September 29, 2020

Are you in bad form? 10 ways to boost sales by improving your lead capture forms

What would your business be like if you were to get 10% or even 20% more leads? What if you were to able to do this without actually paying for more traffic to your site?

We often see businesses investing a significant amount of time, effort and budget into attracting visitors to their site, only to lose them at the final hurdle – the contact form.

The point is, getting people to visit your site is an expensive exercise. And the more engaged your visitors are with your website the more valuable they are to you. Think about it this way – a first time visitor who has just landed on your website is worth the cost of the click – what’s that, between $3 – $30? But what about the visitor who has spent 5 minutes on your site, read all about your services, and decided to get in contact – what are they worth now – $30 – $300? So, it’s safe to assume you are actively engaging your time and energy to ensure your forms are performing at their peak, right? …

Well this article will challenge you to put aside your “get more traffic” mantra and instead help you to create more leads with the traffic you already have.

There are three main components to consider when improving the power of your lead generation form.

  1. Fix the layout of your forms – make them simple and easy to use.
  2. Cut the fat – get rid of stuff you don’t need!
  3. Finally, reduce confusion and anticipate any concerns your visitors have.

Here’s 10 easy tips you can implement today to improve the performance of your contact form.

Fix the layout of your forms

1. Remove anything that has the potential to distract the user

Up until this point, you will have tried to make the user’s journey to this destination as attractive and accessible as possible – simple copy, creative design, clear messaging, easy click-through, low commitment actions… so it’s important at this critical stage to KISS (KEEP IT SIMPLE STUPID). Remove anything that has the potential to distract or detract from your call-to-action. Things like banners, icons, links or product messages are all distractions from the main goal.

SimCity saw phenomenal results after A/B testing removing product banner at point of purchase. After removing the banner, which communicated a special offer, the conversion rate spiked by 43% as result of the simplified layout and clear CTA. And when you think about it, it makes sense, giving users less choice to click, means more chance to convert to a lead.

2. Avoid horizontal form layouts at all cost

Research shows that users are far more accustomed to scrolling vertically to fill out fields, as opposed to tracking across the page. A horizontal form layout will present a higher barrier to completion so keep it simple – avoid horizontal forms, or at least A/B test them!, a leading hotel booking and resort chain in Croatia, A/B tested this theory and found their conversion rate was 52% higher with a vertical form layout.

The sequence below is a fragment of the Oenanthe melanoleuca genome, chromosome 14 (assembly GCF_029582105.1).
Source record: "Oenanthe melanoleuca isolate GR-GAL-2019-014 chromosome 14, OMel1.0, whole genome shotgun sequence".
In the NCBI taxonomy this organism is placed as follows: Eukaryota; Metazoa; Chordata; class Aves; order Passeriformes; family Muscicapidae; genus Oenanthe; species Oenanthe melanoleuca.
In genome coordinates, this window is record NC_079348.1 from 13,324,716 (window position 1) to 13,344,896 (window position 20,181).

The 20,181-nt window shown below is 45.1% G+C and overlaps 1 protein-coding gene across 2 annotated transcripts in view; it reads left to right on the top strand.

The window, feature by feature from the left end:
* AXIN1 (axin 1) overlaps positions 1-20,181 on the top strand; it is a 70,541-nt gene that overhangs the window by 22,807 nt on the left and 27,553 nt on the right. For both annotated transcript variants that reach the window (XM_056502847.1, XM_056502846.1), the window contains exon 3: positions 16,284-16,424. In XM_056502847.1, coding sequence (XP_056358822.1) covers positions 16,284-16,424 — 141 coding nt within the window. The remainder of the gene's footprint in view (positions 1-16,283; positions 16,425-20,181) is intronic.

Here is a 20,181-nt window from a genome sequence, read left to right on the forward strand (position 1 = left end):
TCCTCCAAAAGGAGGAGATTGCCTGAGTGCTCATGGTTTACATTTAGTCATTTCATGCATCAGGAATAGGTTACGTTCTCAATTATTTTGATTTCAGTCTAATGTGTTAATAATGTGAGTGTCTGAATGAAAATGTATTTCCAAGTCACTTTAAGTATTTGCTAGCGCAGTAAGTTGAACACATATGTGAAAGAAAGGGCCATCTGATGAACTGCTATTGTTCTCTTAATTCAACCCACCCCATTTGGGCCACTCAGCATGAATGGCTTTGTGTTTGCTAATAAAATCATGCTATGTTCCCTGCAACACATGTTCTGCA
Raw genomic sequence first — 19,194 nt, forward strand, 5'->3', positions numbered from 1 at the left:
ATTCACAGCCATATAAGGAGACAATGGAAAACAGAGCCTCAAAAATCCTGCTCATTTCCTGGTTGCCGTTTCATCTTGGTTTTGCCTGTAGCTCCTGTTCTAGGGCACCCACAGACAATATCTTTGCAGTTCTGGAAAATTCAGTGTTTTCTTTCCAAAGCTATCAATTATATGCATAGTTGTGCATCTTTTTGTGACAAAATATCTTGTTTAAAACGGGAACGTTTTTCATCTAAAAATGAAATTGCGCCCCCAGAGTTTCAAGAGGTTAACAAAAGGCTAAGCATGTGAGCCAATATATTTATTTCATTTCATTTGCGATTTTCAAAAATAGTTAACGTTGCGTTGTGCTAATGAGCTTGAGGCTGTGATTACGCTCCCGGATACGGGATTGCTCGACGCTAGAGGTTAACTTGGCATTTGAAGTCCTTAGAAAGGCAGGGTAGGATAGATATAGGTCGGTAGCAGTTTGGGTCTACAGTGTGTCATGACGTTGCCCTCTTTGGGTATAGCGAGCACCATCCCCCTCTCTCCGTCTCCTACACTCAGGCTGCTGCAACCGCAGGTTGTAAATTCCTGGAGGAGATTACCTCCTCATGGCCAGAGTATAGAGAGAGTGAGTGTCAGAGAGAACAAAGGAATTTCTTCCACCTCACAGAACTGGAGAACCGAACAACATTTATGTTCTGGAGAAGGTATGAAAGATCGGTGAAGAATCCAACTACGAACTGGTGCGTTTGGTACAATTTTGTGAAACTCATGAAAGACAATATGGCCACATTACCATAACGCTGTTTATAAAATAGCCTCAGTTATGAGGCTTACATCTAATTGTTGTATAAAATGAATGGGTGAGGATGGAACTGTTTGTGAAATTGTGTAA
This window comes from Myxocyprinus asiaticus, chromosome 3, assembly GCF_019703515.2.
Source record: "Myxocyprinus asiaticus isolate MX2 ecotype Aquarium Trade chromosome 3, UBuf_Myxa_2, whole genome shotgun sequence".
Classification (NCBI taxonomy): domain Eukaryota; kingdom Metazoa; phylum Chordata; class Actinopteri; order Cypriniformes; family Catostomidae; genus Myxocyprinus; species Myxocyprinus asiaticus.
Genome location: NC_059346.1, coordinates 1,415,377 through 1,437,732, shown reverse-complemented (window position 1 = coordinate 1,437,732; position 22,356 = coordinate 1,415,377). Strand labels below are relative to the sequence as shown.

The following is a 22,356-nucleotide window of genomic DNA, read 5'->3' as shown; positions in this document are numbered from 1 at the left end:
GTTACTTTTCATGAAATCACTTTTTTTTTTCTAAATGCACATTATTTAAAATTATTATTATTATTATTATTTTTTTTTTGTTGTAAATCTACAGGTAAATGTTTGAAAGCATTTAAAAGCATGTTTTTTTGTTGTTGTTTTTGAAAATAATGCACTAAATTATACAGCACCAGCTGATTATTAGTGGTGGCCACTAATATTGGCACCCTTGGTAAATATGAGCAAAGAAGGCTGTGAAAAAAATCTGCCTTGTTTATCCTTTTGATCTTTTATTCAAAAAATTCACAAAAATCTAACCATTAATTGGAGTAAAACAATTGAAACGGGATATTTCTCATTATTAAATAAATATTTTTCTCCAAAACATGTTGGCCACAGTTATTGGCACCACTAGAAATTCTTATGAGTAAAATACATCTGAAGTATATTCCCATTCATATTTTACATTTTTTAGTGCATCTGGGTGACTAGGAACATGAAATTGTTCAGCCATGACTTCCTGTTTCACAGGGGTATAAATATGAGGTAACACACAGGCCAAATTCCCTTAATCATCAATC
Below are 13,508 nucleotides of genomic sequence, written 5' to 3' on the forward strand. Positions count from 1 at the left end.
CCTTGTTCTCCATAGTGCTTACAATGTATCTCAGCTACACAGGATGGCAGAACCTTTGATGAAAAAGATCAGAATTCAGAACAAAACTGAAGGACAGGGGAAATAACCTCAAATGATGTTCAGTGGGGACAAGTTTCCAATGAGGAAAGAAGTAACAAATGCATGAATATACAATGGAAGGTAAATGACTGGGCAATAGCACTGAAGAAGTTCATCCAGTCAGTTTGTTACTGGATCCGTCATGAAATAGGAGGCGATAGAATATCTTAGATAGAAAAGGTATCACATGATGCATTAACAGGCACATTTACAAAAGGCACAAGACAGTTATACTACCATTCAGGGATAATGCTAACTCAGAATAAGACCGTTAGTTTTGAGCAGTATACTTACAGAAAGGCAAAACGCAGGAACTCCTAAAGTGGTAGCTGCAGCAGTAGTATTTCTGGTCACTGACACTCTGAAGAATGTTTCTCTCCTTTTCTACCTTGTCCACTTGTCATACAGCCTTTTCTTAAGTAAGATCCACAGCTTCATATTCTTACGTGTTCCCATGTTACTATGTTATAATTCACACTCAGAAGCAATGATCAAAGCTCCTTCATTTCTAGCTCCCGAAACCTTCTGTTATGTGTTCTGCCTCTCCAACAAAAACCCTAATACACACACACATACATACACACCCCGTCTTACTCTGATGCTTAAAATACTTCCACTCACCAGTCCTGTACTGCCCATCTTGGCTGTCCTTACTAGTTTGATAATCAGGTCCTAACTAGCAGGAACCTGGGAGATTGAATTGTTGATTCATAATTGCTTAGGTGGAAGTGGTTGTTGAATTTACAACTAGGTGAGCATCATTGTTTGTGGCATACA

3. Keep multi-column layouts to a minimum

It’s also best to keep your form to just one column. Why? Research shows that multi-column layouts significantly increase the completion time of the form, which in turn can lead to a higher drop-off rate. This increased completion time is as a result of users inconsistently interpreting the layout of the fields; if you think about it, this makes perfect sense! It is far easier to simply navigate down the page, rather than taking the time to connect the fields with corresponding information. Again, it’s all about making the contact form as simple as possible to ensure we are maximising our conversion rate.

Get rid of stuff you don’t need

4. Keep your required fields to a minimum

Well this is an obvious one, but often overlooked! The less amount of information you require on your contact form makes it easier and less invasive for your user to complete. Essentially, you are removing barriers to completion with every field you exclude from your contact form. Consider including only the critical information you need in order to achieve the objective of the form itself.

An airport carpark service in Edinburgh, Flying Scot, did just that and the results spoke for themselves – 45.45% increase in users moving to the next stage of the booking process, and a staggering 35% increase in overall conversions.

These results make it clear that not only was the business requesting unnecessary information that was not actively contributing to the objective of the form (securing a booking), but in fact these required fields were creating a significant barrier to completion and hindering sales.

So ask yourself, do you really need all the fields on your lead capture form? Can any of this information be moved off the form, and captured by your sales staff?

5. Consider changing standard form elements to visual

Remember, users are time poor and filling out a lengthy contact form is often a challenging step to overcome. If something is unclear or not easily understood within seconds, a higher drop-off is likely to occur. Put simply, your form is moved to the visitors “‘too hard basket” within milli-seconds.